Fast Fact Attack: Endangered Species 23 – The Cebu Flowerpecker


Cebu flowerpecker

Painting by Tomasz Cofta, from his portfolio of “The World’s Rarest Birds”

Description
The image I have used here is a painting by the very talented artist  Tomasz Cofta  from his portfolio of  ”The World’s Rarest Birds”  which covers  ”all the species for which publishable photos could not be obtained”.   So rare is the Cebu flowerpecker,  there are no known photographs in circulation,  and it has been said that none exist.

In 2009,  the Cebu flowerpecker became the world’s icon for biodiversity,  chosen before countries such as Indonesia and Brazil,  due its IUCN listing and the fact that Cebu had practically lost all its biodiversity.

Early in the 20th century,  it was thought to be extinct  until it was surprisingly spotted again in 1992.  This discovery brought out the world’s twitchers,  none of which managed to obtain a photograph.  Since then,  no more than four have ever been seen together.

As its scientific name  (Dicaeum quadricolor)  suggests,  it is a bird of four colours.  Its head and wings are bluish black,  its underside is white,  it has a red patch on its back and a green rump.  The species is thought to breed between February and August.   After that,  very little else is known about this elusive little passerine.

Habitat
Native forests and selectively logged forests which occur close to patches of native vegetation.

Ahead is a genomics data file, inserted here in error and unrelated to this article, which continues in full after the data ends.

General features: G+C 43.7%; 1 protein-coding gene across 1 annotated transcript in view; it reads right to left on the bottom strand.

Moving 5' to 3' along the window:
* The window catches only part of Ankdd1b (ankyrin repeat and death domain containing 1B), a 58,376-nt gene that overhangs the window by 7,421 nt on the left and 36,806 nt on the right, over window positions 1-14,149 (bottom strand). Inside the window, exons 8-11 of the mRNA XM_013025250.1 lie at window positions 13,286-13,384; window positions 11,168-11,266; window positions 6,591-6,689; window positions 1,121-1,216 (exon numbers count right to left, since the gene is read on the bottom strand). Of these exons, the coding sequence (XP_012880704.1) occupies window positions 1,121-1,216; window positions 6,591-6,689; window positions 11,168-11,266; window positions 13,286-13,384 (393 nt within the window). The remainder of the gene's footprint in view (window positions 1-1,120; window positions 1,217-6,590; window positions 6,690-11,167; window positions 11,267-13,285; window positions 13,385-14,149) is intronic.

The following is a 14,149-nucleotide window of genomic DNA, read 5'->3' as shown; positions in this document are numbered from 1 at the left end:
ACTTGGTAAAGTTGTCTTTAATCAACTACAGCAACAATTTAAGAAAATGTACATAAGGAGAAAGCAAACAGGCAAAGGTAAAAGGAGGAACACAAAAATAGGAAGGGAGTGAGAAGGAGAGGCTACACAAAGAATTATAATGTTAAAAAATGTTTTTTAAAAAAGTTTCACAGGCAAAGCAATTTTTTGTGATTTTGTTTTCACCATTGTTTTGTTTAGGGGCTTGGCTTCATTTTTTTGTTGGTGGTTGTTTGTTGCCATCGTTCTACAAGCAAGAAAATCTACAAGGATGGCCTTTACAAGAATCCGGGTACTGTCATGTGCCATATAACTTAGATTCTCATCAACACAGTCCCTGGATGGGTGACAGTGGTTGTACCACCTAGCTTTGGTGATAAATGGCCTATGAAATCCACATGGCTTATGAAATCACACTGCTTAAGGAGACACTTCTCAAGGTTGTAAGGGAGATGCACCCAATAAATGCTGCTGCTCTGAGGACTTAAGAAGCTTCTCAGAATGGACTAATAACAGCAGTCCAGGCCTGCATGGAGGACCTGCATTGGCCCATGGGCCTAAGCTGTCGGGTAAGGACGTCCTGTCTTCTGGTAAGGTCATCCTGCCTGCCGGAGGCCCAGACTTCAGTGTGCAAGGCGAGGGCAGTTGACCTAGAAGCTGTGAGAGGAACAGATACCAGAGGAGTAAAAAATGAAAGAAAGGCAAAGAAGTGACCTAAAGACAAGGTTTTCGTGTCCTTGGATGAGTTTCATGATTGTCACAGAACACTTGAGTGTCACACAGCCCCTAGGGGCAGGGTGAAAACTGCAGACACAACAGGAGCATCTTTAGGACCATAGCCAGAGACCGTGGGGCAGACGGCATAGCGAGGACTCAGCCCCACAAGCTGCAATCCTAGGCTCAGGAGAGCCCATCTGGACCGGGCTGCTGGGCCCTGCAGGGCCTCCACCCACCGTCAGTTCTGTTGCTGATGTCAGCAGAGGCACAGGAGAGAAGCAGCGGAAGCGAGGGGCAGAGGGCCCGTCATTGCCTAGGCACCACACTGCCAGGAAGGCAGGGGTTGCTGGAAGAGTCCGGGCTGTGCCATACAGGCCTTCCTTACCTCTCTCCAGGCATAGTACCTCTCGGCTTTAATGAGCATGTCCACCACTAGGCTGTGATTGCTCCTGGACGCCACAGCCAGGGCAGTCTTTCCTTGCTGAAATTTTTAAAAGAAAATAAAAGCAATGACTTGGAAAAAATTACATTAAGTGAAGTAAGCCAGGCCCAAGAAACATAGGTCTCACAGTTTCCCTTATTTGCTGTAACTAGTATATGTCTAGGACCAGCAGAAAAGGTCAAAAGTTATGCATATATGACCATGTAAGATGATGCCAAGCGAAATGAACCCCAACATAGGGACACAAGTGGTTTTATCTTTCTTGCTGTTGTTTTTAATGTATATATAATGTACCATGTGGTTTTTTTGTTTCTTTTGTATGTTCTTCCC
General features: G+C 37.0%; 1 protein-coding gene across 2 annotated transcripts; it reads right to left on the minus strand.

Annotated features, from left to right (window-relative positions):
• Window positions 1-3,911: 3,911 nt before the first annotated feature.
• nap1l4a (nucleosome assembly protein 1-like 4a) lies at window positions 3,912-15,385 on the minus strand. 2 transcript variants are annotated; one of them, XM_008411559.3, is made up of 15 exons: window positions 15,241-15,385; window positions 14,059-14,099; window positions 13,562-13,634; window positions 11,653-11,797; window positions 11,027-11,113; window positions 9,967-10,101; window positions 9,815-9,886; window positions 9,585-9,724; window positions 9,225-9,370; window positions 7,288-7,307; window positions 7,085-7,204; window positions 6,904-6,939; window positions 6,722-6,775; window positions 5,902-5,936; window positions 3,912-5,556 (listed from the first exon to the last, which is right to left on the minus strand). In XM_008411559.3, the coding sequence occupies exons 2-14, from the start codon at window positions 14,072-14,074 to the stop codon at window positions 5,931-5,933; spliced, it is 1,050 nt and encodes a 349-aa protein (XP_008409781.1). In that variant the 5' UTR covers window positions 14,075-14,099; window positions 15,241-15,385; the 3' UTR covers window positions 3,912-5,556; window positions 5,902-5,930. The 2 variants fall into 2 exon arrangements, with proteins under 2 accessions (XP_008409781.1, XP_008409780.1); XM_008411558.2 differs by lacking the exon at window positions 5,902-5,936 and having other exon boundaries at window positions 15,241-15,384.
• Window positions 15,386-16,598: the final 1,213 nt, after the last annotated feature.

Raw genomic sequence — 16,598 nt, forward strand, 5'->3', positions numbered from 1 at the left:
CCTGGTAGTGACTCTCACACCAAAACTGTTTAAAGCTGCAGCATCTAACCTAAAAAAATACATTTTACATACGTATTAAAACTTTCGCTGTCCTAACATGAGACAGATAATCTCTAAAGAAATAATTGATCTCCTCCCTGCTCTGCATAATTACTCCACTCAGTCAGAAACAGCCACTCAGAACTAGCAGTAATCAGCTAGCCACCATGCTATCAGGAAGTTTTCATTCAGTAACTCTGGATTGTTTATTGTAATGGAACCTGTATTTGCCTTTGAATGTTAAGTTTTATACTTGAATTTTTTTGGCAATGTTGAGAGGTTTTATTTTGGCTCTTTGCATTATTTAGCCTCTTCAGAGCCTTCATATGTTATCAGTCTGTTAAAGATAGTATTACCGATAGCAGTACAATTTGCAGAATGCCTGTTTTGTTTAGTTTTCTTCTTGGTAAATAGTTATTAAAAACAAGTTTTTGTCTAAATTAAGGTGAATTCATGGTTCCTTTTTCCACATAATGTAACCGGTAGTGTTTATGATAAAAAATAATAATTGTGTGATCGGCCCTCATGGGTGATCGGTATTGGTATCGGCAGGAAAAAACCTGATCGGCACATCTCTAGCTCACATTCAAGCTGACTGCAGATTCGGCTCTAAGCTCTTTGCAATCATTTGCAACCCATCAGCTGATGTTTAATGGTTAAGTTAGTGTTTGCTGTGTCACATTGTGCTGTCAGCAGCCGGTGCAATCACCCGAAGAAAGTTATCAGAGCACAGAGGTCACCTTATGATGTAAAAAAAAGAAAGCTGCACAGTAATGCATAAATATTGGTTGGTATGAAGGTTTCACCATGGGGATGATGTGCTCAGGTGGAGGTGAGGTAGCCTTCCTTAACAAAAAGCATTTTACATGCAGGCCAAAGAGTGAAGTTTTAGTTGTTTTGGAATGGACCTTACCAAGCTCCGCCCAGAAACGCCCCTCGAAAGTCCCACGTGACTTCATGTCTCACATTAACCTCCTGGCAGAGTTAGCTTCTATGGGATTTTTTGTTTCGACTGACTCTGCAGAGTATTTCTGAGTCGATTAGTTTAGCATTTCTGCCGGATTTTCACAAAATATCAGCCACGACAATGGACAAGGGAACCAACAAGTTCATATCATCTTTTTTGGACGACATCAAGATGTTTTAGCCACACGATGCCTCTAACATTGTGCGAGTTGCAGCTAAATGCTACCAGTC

Where
The island of Cebu in the Philippines.
What they eat
Mistletoe-like plants,  small ripe figs,  insects,  flower nectar,  berries and  spiders.
Threats
The notorious deforestation of Cebu since the 1890s has led to catastrophic forest clearance  (including habitat clearance for mining),  human settlement,  illegal logging, charcoal making and road construction.   It is also thought to fall prey to the bullying red-striped flowerpecker  (Dicaeum australe)  due to competition over available habitat.
Status: Critically Endangered
The Cebu flowerpecker is listed on the  IUCN Red List   as critically endangered.  Their numbers are thought to be fewer than 100.   Much is being done to try and alter this fact and conservation initiatives have been put into action.    These include; controlling encroachment by appointing rangers to patrol the appropriate areas,   expanded tree planting to increase forest acreage and  awareness being raised within the local community.   Various research projects into the ecology of the species have also being undertaken.

“What we are doing to the forests of the world is but a mirror reflection of what we are doing to ourselves and to one another”
Mahatma Gandhi

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